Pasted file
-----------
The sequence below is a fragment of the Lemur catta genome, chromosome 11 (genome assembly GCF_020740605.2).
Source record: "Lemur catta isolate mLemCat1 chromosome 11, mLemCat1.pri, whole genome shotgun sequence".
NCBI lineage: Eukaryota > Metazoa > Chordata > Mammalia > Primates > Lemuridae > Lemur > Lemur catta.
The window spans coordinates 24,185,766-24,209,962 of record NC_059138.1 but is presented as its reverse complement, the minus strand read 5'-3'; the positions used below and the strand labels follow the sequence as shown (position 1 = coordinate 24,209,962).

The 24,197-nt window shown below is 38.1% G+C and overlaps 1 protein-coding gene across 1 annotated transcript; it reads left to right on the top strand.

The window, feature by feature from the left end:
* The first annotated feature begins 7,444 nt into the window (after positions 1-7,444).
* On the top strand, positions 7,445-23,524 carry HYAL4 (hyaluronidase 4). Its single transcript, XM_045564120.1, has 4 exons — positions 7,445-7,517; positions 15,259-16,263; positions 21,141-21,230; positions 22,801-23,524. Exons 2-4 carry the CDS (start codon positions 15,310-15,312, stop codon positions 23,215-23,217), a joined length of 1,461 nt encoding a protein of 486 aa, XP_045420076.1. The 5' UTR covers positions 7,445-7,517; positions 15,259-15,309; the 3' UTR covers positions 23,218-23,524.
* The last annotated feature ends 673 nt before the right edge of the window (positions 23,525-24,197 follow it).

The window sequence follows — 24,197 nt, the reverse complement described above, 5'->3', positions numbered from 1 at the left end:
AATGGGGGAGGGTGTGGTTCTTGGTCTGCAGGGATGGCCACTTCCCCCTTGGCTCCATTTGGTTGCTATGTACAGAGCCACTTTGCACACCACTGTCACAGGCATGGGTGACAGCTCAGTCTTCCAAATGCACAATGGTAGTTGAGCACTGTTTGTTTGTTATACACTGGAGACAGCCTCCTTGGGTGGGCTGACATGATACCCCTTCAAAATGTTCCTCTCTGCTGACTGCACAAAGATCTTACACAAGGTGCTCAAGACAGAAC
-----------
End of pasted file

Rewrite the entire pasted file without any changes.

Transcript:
The sequence below is a fragment of the Lemur catta genome, chromosome 11 (genome assembly GCF_020740605.2).
Source record: "Lemur catta isolate mLemCat1 chromosome 11, mLemCat1.pri, whole genome shotgun sequence".
NCBI lineage: Eukaryota > Metazoa > Chordata > Mammalia > Primates > Lemuridae > Lemur > Lemur catta.
The window spans coordinates 24,185,766-24,209,962 of record NC_059138.1 but is presented as its reverse complement, the minus strand read 5'-3'; the positions used below and the strand labels follow the sequence as shown (position 1 = coordinate 24,209,962).

The 24,197-nt window shown below is 38.1% G+C and overlaps 1 protein-coding gene across 1 annotated transcript; it reads left to right on the top strand.

The window, feature by feature from the left end:
* The first annotated feature begins 7,444 nt into the window (after positions 1-7,444).
* On the top strand, positions 7,445-23,524 carry HYAL4 (hyaluronidase 4). Its single transcript, XM_045564120.1, has 4 exons — positions 7,445-7,517; positions 15,259-16,263; positions 21,141-21,230; positions 22,801-23,524. Exons 2-4 carry the CDS (start codon positions 15,310-15,312, stop codon positions 23,215-23,217), a joined length of 1,461 nt encoding a protein of 486 aa, XP_045420076.1. The 5' UTR covers positions 7,445-7,517; positions 15,259-15,309; the 3' UTR covers positions 23,218-23,524.
* The last annotated feature ends 673 nt before the right edge of the window (positions 23,525-24,197 follow it).

The window sequence follows — 24,197 nt, the reverse complement described above, 5'->3', positions numbered from 1 at the left end:
AATGGGGGAGGGTGTGGTTCTTGGTCTGCAGGGATGGCCACTTCCCCCTTGGCTCCATTTGGTTGCTATGTACAGAGCCACTTTGCACACCACTGTCACAGGCATGGGTGACAGCTCAGTCTTCCAAATGCACAATGGTAGTTGAGCACTGTTTGTTTGTTATACACTGGAGACAGCCTCCTTGGGTGGGCTGACATGATACCCCTTCAAAATGTTCCTCTCTGCTGACTGCACAAAGATCTTACACAAGGTGCTCAAGACAGAAC